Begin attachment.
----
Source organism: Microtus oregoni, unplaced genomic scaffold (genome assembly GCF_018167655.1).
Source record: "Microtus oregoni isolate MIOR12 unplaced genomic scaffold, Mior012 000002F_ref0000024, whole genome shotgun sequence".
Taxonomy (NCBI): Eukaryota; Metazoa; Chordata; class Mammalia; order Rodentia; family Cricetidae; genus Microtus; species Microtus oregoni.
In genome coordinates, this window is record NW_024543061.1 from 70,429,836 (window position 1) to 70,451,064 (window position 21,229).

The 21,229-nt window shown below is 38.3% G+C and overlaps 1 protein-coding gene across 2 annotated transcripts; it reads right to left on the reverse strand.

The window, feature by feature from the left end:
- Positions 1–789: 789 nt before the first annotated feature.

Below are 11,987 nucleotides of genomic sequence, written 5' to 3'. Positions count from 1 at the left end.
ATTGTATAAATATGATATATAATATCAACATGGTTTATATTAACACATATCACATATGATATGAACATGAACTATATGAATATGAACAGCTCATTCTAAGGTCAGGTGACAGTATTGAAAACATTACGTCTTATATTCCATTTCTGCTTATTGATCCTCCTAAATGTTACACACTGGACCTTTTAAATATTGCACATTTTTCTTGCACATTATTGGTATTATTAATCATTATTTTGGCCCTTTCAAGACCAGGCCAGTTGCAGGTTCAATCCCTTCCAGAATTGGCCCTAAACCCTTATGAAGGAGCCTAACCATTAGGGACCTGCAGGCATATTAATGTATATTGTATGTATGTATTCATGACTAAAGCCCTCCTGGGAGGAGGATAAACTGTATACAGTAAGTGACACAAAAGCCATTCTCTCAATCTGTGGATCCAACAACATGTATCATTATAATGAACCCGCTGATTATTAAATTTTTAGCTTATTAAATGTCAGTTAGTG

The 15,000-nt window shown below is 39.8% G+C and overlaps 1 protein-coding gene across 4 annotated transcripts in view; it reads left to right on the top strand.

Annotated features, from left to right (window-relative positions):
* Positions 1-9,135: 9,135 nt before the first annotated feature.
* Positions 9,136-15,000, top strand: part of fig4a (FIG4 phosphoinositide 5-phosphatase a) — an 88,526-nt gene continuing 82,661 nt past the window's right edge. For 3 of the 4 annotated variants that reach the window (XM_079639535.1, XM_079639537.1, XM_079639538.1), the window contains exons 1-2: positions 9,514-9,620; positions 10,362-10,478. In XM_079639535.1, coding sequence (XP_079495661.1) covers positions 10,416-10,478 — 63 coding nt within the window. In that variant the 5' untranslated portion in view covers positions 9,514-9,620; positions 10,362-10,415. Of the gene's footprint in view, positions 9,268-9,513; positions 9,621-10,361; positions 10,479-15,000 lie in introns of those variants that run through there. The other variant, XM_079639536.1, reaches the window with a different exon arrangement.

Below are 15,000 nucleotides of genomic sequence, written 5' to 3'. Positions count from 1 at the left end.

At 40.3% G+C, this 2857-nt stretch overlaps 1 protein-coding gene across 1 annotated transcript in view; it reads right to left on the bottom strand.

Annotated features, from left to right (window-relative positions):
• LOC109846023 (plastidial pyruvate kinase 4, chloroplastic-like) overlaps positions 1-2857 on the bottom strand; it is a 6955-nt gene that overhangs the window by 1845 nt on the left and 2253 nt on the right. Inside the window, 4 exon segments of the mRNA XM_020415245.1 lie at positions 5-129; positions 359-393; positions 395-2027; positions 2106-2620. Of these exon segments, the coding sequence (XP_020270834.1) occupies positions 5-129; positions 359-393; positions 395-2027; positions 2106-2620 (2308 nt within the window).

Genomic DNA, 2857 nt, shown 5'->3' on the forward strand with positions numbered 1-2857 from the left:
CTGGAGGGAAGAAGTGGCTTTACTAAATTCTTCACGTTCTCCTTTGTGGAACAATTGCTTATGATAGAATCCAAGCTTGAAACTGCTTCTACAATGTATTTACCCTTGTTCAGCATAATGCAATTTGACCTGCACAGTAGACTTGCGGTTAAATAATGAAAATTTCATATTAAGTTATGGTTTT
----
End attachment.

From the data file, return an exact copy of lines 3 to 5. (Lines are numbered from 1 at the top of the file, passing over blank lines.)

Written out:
Taxonomy (NCBI): Eukaryota; Metazoa; Chordata; class Mammalia; order Rodentia; family Cricetidae; genus Microtus; species Microtus oregoni.
In genome coordinates, this window is record NW_024543061.1 from 70,429,836 (window position 1) to 70,451,064 (window position 21,229).

The 21,229-nt window shown below is 38.3% G+C and overlaps 1 protein-coding gene across 2 annotated transcripts; it reads right to left on the reverse strand.